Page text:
For more information on the services we provide please click here.

To read our client testimonials please click here.

Remember to follow us on Facebook, Youtube, Twitter, and Instagram for daily updates.

Capture

In this video attorney Jacob Sapochnick discusses the E-2 visa option for franchisees with Sheila Purim the co-founder of Franchise Wizard, a consulting service that helps entrepreneurs connect with franchisors.

The E-2 treaty investor visa is a non-immigrant visa that allows foreign entrepreneurs from treaty nations to enter the United States and carry out investment and trade activities. Investment activities include the creation of a new business or investment to purchase a business. The E-2 visa is only available to foreign nationals from a country that has a qualifying treaty of friendship, commerce, navigation, or a similar agreement exists with the United States. One way to qualify for the E-2 visa is to invest in an existing franchise in the United States. The franchisee is given authorization by a company or business owner to carry out commercial activities and operate a business based on the company’s business model.

Continue reading

In this video attorney Jacob Sapochnick speaks at an informational immigration seminar in Istanbul, Turkey. In the seminar, he discusses his book My American Job, which teaches foreign born immigrants how to navigate the complicated process of immigrating to the United States and how they too can make the American dream possible for themselves, as well as different immigration options for highly skilled professionals, entrepreneurs, start up companies, and many other immigration classifications. To learn more just keep on watching.

Coming to America for entrepreneurs – Live from Istanbul

Posted by San Diego Immigration Lawyer, Jacob J. Sapochnick on Tuesday, March 21, 2017

To read more about the different visa types and immigration classifications please visit our website. If you need more information regarding your eligibility for a particular visa, please contact our office, to schedule a free first time consultation.

Remember to follow us on FacebookYoutubeTwitter, and Instagram 

Capture

It is our pleasure to introduce our readers to our senior case manager, Inese Grate, one of the original members of the Law Offices of Jacob J. Sapochnick. Ms. Grate joined our firm when there were merely 2 employees working at the office. In addition to studying law in Latvia, Ms. Grate received her Master’s in Law in International Business Transactions from Temple University Beasley School of Law and attended the International Law Institute at Georgetown University School of Law.

Ms. Grate specializes in business and family immigration, corporate, international trade, and international transactions. Ms. Grate provides consultation on strategic investment in the United States for international clients and corporations to identify potential opportunities, create jobs, and develop successful businesses. Throughout her professional career, she has taken several international and U.S. startup companies from an ideation phase through to establishment and registration.

Ms. Grate is unique in that she thinks outside of the box. She utilizes her professional network of financial advisors, real estate brokers, investors and industry experts to assist our clients according to their individual needs. Throughout her career, Ms. Grate has helped numerous corporations and individuals in the United States as well as several European countries in various immigration/business related issues. Ms. Grate evaluates business plans and works on all related immigration issues including visas, licenses, and permits.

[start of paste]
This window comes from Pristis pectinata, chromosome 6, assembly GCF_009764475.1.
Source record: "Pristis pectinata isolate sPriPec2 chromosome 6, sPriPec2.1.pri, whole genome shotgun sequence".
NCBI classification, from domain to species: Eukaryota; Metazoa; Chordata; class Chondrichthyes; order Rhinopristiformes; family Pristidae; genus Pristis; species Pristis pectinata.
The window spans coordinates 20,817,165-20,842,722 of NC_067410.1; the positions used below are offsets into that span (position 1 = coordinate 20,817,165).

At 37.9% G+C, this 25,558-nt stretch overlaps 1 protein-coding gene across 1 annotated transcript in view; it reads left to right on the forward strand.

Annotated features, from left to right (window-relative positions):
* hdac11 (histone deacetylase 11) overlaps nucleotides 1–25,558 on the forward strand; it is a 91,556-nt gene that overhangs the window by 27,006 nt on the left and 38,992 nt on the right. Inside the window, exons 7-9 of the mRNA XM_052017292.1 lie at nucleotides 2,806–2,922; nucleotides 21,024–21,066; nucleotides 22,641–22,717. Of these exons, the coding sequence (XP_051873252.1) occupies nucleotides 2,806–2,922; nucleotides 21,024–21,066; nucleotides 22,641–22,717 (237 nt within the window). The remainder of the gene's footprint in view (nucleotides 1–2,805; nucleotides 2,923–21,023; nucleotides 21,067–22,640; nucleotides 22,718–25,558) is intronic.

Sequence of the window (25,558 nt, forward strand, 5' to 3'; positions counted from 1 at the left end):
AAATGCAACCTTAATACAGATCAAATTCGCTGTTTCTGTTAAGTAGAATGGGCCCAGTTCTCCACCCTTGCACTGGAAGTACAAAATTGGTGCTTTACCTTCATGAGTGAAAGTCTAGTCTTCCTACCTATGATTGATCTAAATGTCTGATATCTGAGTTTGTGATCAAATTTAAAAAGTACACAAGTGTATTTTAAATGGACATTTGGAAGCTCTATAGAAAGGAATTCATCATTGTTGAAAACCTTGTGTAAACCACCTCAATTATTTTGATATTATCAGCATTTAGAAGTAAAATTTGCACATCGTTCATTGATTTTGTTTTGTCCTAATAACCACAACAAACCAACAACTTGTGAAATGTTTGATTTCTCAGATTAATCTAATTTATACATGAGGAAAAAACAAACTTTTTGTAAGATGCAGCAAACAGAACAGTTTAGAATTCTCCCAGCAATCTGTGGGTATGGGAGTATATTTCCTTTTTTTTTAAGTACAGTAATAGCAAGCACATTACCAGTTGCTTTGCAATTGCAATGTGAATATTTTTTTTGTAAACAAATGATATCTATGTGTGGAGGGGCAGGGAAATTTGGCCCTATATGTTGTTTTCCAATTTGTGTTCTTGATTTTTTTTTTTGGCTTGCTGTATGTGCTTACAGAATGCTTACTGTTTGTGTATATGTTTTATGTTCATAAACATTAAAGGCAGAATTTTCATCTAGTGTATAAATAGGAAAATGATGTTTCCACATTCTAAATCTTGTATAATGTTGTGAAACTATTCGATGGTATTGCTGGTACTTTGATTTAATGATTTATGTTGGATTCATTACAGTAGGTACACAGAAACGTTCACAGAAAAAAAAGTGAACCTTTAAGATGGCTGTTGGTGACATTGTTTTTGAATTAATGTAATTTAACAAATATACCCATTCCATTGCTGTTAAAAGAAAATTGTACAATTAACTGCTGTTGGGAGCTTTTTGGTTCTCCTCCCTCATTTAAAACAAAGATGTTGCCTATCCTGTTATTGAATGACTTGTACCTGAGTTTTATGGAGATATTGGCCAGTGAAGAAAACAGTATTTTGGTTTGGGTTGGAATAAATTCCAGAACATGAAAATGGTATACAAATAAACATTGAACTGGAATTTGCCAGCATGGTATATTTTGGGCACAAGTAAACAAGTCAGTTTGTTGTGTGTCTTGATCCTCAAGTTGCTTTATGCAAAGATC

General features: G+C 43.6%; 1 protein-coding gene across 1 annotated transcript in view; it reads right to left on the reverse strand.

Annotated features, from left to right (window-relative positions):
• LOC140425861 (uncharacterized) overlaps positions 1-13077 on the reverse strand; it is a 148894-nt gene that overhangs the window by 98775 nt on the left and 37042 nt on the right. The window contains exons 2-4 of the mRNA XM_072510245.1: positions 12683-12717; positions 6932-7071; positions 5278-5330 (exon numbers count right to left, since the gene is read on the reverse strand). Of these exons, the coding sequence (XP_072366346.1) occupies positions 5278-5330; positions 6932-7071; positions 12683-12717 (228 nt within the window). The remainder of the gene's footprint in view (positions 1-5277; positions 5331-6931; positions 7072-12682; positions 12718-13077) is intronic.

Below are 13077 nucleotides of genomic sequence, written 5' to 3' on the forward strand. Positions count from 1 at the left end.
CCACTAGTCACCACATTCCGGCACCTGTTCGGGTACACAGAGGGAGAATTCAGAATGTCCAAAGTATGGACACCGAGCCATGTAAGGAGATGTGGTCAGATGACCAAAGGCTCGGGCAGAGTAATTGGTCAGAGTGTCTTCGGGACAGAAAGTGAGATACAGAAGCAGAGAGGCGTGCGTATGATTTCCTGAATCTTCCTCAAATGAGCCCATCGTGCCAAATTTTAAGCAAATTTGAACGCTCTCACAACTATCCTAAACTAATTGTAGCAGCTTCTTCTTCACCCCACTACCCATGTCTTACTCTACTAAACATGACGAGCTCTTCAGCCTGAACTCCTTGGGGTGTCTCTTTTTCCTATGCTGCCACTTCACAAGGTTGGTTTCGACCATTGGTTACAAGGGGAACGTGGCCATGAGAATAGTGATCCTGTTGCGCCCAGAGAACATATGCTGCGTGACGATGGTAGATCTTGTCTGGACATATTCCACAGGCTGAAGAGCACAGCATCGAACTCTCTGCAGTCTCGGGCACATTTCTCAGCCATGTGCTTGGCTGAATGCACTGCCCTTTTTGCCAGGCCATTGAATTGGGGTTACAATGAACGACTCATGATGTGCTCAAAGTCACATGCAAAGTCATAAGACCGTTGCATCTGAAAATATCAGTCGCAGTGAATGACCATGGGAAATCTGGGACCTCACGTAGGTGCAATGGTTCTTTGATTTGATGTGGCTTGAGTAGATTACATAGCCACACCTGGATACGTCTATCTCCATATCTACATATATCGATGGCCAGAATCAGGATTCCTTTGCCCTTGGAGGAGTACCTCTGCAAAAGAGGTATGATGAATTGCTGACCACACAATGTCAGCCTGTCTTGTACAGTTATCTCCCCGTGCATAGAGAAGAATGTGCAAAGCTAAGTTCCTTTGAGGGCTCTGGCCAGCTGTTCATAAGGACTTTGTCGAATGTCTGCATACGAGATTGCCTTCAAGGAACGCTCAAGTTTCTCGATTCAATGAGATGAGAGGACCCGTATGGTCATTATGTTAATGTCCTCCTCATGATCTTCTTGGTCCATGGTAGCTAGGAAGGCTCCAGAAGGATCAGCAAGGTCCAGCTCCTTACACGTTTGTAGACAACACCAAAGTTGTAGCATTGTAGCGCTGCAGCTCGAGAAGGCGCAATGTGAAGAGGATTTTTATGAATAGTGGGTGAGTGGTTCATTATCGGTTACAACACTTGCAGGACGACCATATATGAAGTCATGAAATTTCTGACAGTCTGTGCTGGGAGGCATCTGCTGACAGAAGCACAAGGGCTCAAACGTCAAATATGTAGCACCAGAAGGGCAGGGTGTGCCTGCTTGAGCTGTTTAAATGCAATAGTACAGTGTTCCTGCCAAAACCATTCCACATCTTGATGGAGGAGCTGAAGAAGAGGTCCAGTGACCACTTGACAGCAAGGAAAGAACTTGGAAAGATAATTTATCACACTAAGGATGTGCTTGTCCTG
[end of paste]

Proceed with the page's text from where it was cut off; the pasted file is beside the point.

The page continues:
Continue reading

In this video, attorney Jacob J. Sapochnick discusses the Final International Entrepreneur Rule recently published by USCIS effective July 17, 2017. Approximately 2,940 foreign entrepreneurs are set to benefit from the new rule on an annual basis beginning July 17.

What will it do?

The rule will make it easier for eligible start-up entrepreneurs to obtain temporary permission to enter the United States for a period of 30 months, or 2.5 years, through a process known as “parole,” for the purpose of starting or scaling their start-up business enterprise in the United States. The decision about whether to “parole” a foreign entrepreneur under this rule will be a discretionary determination made by the Secretary of Homeland Security on a case-by-case basis (INA Section 212(d)(5), 8 U.S.C. 1182(d)(5)).

“Parole” will be granted to eligible entrepreneurs who can demonstrate that their company’s business operations are of significant public benefit to the United States by providing evidence of substantial and demonstrated potential for rapid business growth and job creation. Such demonstrated potential for rapid growth and job creation may be evidenced by: (1) significant capital investment from U.S. investors with established records of successful investments or (2) attainment of significant awards or grants from certain Federal, State, or local government entities.

Continue reading

The H1-B visa season is fast approaching. In this video, Attorney Ekaterina Powell, Esq.,  shares our top tips on how to prepare for the H-1B visa lottery and the eligibility requirements for this popular visa.

To read more about the H-1B visa please read our H-1B guide.

For more information and eligibility questions please contact our office.  Remember to follow us on FacebookYoutubeTwitter, and Instagram 

Capture